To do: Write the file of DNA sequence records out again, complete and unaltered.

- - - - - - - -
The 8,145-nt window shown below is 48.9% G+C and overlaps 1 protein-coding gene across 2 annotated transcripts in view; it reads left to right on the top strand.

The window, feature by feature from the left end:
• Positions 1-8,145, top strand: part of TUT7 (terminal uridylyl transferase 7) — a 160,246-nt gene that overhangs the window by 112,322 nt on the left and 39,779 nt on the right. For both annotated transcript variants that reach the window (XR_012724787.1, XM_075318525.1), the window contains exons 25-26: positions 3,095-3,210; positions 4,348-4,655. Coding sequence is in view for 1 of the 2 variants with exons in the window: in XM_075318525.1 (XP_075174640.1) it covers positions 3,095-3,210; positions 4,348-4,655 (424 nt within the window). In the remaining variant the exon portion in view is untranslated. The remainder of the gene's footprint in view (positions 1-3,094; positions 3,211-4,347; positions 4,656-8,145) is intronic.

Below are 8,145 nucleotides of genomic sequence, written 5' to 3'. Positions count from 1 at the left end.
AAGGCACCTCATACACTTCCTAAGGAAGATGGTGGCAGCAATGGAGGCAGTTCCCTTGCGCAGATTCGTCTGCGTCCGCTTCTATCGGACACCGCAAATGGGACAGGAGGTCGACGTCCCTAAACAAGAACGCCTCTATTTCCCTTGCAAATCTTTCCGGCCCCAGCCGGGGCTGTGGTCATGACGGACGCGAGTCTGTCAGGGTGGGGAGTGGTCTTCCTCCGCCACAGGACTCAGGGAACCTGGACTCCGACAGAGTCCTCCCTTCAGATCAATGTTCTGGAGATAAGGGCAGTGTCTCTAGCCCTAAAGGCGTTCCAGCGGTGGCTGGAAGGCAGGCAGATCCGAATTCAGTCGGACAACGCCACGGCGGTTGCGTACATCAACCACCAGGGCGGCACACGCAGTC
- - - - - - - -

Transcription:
The 8,145-nt window shown below is 48.9% G+C and overlaps 1 protein-coding gene across 2 annotated transcripts in view; it reads left to right on the top strand.

The window, feature by feature from the left end:
• Positions 1-8,145, top strand: part of TUT7 (terminal uridylyl transferase 7) — a 160,246-nt gene that overhangs the window by 112,322 nt on the left and 39,779 nt on the right. For both annotated transcript variants that reach the window (XR_012724787.1, XM_075318525.1), the window contains exons 25-26: positions 3,095-3,210; positions 4,348-4,655. Coding sequence is in view for 1 of the 2 variants with exons in the window: in XM_075318525.1 (XP_075174640.1) it covers positions 3,095-3,210; positions 4,348-4,655 (424 nt within the window). In the remaining variant the exon portion in view is untranslated. The remainder of the gene's footprint in view (positions 1-3,094; positions 3,211-4,347; positions 4,656-8,145) is intronic.

Below are 8,145 nucleotides of genomic sequence, written 5' to 3'. Positions count from 1 at the left end.
AAGGCACCTCATACACTTCCTAAGGAAGATGGTGGCAGCAATGGAGGCAGTTCCCTTGCGCAGATTCGTCTGCGTCCGCTTCTATCGGACACCGCAAATGGGACAGGAGGTCGACGTCCCTAAACAAGAACGCCTCTATTTCCCTTGCAAATCTTTCCGGCCCCAGCCGGGGCTGTGGTCATGACGGACGCGAGTCTGTCAGGGTGGGGAGTGGTCTTCCTCCGCCACAGGACTCAGGGAACCTGGACTCCGACAGAGTCCTCCCTTCAGATCAATGTTCTGGAGATAAGGGCAGTGTCTCTAGCCCTAAAGGCGTTCCAGCGGTGGCTGGAAGGCAGGCAGATCCGAATTCAGTCGGACAACGCCACGGCGGTTGCGTACATCAACCACCAGGGCGGCACACGCAGTC